Posted by: grantahelms | January 4, 2012

Look Out…I’m Jumping On The Bandwagon!

” What bandwagon are you talking about?”

I’m talking about the LOVE bandwagon. Yeah, I know, what do I understand about love? I am a guy after all! I mean the only anniversaries that most guys remember are: The first day of hunting season, the first day of football season, the opening race of Nascar and the day they need to renew their fishing license. Other than that, zip, zilch, nota! If it doesn’t have to with our big screen, our tools, our vehicles or anything else that pertains to me…YOU CAN HANG IT UP!!!!!!

Well, I guess that makes me 1 in a million. For that, I can thank my parents. If it wasn’t for positive, MARRIED role models, Lord knows what I could have turned out like. In September of 2011, they celebrated 58 years of wedded bliss. Yeah right! Wedded bliss is a little far-fetched, don’t you think? I mean come on, Dad was enlisted during the Korean War, started driving a truck long-haul after this, in the process 4 children were born and my Mom was left raising them by herself. Then between deaths, convict sons, crazy daughters having children to young, trying to operate 2 different corporations and the stress of constant separation, I think we could call it something other than wedded bliss. However all this has given ME a great attitude toward love and commitment. Somehow, they stuck it out. Today I made a comment on a friends blog (http://mommasmoneymatters.wordpress.com/2012/01/03/tt1-marriage-vows-love/) about marriages being like farming.

” I don’t know why people think marriages are any different from farming. First, you have to clear the trees. Then dig up the stumps. Man I’m tired! Now , on to the easy stuff, plowing, planting, fertilizing, watering, weeding and letting it grow. Then, eventually, when your children get married, you harvest and receive the fruits of your labor; Grandchildren! Isn’t that simple? Not when your living it! That is the reason that we constantly have to fertilize, water and weed. If not, the marriage,and essentially the LOVE, will wither and die.”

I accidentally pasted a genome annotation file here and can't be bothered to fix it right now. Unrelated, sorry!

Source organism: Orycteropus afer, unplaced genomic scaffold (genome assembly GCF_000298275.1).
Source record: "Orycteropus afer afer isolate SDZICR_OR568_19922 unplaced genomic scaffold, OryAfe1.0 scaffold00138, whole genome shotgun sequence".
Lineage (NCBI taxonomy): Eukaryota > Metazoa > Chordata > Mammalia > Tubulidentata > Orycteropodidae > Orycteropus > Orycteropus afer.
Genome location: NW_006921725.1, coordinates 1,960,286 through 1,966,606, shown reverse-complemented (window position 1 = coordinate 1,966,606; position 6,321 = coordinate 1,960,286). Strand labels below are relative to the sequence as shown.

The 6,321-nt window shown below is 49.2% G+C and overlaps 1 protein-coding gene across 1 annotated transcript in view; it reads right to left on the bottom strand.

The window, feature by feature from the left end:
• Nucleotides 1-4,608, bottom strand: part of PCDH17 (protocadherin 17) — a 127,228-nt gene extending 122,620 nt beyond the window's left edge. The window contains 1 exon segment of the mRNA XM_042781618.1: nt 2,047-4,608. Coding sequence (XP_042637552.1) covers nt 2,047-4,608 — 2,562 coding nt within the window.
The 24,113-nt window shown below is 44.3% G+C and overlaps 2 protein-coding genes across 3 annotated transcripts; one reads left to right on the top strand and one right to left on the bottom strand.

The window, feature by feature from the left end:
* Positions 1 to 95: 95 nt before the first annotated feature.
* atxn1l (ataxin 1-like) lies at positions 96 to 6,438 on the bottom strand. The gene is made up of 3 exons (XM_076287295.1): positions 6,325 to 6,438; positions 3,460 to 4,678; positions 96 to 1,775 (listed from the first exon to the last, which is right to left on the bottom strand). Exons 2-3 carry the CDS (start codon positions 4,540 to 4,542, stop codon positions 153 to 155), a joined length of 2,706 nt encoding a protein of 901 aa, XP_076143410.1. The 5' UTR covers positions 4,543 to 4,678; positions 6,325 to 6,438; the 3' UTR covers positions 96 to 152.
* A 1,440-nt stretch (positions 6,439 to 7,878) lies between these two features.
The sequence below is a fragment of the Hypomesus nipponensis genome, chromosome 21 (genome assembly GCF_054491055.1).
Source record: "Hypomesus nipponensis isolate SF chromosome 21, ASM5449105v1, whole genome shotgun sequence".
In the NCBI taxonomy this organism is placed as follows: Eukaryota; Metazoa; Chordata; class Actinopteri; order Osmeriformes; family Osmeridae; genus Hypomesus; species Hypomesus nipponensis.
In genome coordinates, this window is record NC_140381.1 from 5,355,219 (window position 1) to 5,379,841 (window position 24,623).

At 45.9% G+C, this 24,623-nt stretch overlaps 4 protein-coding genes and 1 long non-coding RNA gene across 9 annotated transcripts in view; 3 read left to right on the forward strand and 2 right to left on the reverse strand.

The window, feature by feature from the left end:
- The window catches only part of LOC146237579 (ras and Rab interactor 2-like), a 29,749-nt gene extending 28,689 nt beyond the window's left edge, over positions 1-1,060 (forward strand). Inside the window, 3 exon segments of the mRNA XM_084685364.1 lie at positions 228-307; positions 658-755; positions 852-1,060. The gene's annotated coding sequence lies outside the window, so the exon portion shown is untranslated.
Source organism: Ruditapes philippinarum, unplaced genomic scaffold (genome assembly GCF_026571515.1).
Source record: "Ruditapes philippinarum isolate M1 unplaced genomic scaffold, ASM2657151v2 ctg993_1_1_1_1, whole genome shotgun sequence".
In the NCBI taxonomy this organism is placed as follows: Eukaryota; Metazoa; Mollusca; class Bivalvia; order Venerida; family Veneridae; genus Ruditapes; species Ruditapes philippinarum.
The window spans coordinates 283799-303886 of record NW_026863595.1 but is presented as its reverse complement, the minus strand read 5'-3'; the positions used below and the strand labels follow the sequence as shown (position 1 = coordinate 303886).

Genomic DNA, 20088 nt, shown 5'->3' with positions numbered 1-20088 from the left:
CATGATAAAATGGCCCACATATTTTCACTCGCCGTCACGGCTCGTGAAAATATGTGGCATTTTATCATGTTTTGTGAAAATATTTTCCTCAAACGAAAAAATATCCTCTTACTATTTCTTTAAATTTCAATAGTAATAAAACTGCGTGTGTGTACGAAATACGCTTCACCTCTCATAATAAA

Now I would like to expound on these principles. Clearing the trees is culling through all potential candidates to find ” The One”. Digging the stumps is sorting through the insecurities , pains and trust issues that you both have, and working them out. Plowing the field is representative of turning over the new life, Marriage. Planting, well I think we all know what that means(sex). Fertilizing, watering and weeding all pertain to the process of loving, nurturing, caring for, teaching, feeding, admonishing, etc. And this doesn’t just mean the children! You must do these things for each other also. Then sit back and watch it grow. With a little TLC, this can be a beautiful farm. But you have to work TOGETHER!!! Maybe not 50/50, but together.

What do you think? Is it still possible in today’s secular culture to have the same kind of marriages that our ancestors had?

Is it wrong for two people who have”fallen out of love” to stay together “for the children”?

What other things can you use for metaphorical or assimilative descriptions of marriage?

 

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Responses

  1. Yes, it is still possible if people are willing to stay true to what they have committed to. Love has far more involved than simple feeling. Emotions will fail us. There are times when family members irritate me and I them. I still love them and they love me.

    What I am getting at is that I don’t think that someone really falls out of love, in my opinion. You may go through a rough patch or some conflict, but those things can be navigated. — hope I am making sense, it has been a long day